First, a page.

The Pew Research Center's transatlantic survey indicates a high degree of security complacency and a lack of solidarity across NATO member publics. Evidently, the Atlantic Community is still a distant future, with this vision being marred by an absence of real unity. We must encourage more policy dialogue between citizens throughout Europe and across the Atlantic and thereby create empathy and a shared identity.
Many in the European publics, especially the Germans, take US support for granted, feel comfortable as security free-riders, and don't seem to understand NATO's concept of collective defense. From the Pew Research Center:
Americans and Canadians are the only publics where more than half think their country should use military action if Russia attacks a fellow NATO member (56% and 53%, respectively). Germans (58%) are the most likely to say their country should not. All NATO member publics are more likely to think the United States will come to an ally's defense (median of 68%) than to be willing to do so themselves. (…) Poles stand out as less certain that the U.S. would come to an ally's aid (49% would, 31% would not).
This is quite troubling and disconcerting as only a friend in need is a friend indeed. But, according to this poll, we are not even „fair weather friends", as we oppose solidarity already, before a NATO ally has even been attacked. Coming to each other's defense is the most basic principle of a friendship or partnership. Failing to do so is obviously infinitely worse than a disagreement about out-of-area missions or specific strategies.
Continue reading "NATO Solidarity: Atlantic Community is a Vision, not yet a Reality"
What a pleasant surprise! Germany is more widely seen as "having a mainly positive influence" in the world than any other country, according to the BBC World Service's Country Ratings Poll. I doubt, however, whether poll participants really meant Germany's foreign policy.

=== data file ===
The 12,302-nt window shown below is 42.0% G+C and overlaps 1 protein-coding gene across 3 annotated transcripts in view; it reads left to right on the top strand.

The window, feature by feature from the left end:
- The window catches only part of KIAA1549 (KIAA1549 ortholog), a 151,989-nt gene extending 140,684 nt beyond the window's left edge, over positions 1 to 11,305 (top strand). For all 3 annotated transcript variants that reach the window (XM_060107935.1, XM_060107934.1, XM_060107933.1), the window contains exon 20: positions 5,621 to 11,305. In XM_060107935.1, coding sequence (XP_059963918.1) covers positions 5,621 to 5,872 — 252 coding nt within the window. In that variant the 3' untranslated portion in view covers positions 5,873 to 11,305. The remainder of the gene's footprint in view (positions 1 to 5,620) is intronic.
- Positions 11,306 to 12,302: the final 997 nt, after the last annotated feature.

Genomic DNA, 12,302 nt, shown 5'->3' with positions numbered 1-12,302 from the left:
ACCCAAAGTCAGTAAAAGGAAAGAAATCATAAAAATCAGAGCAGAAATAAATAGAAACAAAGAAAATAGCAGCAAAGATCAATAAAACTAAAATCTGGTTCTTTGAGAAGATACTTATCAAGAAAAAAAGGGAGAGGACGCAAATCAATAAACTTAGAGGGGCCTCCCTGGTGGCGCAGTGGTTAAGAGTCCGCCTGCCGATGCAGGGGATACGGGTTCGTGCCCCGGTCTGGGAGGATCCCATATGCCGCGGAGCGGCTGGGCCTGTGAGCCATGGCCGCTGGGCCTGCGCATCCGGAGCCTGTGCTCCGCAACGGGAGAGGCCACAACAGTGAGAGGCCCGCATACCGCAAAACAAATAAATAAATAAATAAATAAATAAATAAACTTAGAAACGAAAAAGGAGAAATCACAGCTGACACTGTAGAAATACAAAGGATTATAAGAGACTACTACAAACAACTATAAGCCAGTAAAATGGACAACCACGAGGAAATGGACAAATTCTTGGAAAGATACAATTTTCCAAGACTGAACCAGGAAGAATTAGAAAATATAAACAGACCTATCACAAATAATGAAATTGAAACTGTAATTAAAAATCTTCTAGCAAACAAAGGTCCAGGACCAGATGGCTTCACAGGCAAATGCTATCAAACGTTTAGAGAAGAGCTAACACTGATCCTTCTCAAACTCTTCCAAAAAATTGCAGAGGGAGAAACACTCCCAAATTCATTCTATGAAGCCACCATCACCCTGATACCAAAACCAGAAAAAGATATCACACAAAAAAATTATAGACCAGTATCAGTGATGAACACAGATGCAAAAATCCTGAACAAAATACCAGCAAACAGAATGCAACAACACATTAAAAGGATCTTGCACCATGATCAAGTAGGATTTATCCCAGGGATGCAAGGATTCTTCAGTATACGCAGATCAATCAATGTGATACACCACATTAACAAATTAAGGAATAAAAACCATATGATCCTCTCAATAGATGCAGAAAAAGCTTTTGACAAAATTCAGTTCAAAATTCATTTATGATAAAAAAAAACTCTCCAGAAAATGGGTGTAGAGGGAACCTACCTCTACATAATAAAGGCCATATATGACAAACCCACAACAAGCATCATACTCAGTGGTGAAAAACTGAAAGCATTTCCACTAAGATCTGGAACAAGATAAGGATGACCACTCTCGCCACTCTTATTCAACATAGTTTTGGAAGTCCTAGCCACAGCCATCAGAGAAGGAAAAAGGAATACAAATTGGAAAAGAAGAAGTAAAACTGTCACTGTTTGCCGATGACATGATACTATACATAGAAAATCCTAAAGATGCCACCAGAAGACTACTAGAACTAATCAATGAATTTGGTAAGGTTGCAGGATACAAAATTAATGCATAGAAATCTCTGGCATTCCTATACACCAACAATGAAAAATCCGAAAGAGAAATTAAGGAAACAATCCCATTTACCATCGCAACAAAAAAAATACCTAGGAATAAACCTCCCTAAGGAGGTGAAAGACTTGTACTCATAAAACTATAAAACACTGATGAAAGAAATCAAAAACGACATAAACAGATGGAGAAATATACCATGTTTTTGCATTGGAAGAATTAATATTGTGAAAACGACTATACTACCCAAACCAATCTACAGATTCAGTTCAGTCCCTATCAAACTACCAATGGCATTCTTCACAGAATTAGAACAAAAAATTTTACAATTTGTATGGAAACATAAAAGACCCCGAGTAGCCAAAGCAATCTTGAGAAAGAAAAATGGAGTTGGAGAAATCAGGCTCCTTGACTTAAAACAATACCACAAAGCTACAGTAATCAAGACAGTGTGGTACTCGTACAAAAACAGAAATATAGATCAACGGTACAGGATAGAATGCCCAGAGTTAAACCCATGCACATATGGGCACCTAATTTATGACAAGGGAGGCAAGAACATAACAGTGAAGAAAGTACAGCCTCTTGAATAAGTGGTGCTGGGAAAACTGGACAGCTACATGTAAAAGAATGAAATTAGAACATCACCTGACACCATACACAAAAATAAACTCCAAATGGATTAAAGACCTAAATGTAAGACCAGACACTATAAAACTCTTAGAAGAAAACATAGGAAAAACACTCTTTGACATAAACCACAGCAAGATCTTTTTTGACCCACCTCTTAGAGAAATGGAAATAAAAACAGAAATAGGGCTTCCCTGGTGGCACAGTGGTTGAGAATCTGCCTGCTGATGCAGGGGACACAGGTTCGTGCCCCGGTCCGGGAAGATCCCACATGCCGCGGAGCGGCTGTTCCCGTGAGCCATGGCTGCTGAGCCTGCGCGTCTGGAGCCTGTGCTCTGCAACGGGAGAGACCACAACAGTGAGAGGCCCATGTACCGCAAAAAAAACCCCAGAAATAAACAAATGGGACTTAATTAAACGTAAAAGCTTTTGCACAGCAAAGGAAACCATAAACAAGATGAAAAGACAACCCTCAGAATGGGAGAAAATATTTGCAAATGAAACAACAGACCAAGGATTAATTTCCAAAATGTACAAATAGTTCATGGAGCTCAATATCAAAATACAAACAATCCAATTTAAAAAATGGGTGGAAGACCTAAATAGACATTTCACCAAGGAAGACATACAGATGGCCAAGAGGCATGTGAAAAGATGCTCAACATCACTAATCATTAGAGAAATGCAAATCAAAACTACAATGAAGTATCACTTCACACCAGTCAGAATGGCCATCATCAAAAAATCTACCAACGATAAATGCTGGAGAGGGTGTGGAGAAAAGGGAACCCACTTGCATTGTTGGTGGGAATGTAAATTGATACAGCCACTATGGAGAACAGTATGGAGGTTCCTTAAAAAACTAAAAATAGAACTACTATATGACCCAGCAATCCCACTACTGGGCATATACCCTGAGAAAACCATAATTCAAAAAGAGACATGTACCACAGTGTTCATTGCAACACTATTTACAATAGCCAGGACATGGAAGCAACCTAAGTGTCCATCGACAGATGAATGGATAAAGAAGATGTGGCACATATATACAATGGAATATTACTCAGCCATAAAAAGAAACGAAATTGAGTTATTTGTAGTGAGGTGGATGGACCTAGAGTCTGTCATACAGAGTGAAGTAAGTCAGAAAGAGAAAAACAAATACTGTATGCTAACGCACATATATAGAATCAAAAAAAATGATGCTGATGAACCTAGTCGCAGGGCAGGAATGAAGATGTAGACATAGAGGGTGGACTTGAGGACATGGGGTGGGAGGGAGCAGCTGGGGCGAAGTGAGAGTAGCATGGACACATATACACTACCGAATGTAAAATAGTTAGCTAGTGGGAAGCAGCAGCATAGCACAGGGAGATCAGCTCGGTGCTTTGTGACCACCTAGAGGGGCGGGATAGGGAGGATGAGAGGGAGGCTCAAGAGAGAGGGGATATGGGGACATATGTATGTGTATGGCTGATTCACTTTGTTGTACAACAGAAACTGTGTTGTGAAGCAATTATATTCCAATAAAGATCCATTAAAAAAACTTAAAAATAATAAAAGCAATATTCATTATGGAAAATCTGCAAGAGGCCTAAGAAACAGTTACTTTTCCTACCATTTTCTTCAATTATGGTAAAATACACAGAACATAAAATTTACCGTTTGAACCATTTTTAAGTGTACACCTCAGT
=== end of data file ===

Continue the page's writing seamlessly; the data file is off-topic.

A three-point increase in Germany's average rating returned it to the top of the BBC list, displacing Japan, which saw its positive ratings drop from 58% to 51%, and fell from first to fourth place overall. (...)
In Spain, the recipient of a bailout with tight German strings attached, 68% said they felt Germany had "a mainly positive influence in the world".
In Britain, it was even higher at 78%. In France 81% - the poll indicates that four in every five French people look over the border with approval!
Only Greece maintains its Germanophobia, with 52% giving a negative rating.
Will the poll matter? It might well. It may confirm German ministers in their belief that tough love is true friendship.
Re the last sentence: I doubt that people consider tough love in the euro-crisis as a true friendship.
Continue reading "Britain and the World Love Germany"
The Economist has a good cover story about John McCain and explains quite well why Americans might elect him as president. It is a good summary for the average reader, who is not a news junkie.
Such an analysis is missing in the commentary of a Washington correspondent with the German public broadcaster ARD: Anna Engelke fails to understand McCain's appeal. Instead she makes a list of problems for McCain (his age, the bad shape of US economy, high debts and deficit, two wars) and concludes that a skilled politician like Barack Obama has to lead in the polls, if you take a "sober look at it."
She mentions only two reasons why Obama does not have a strong lead in the polls: It might be partly due to his inexperience, but it is primarily due to his black skin. Engelke opines that Obama would win this election "with the utmost probability," if he were white.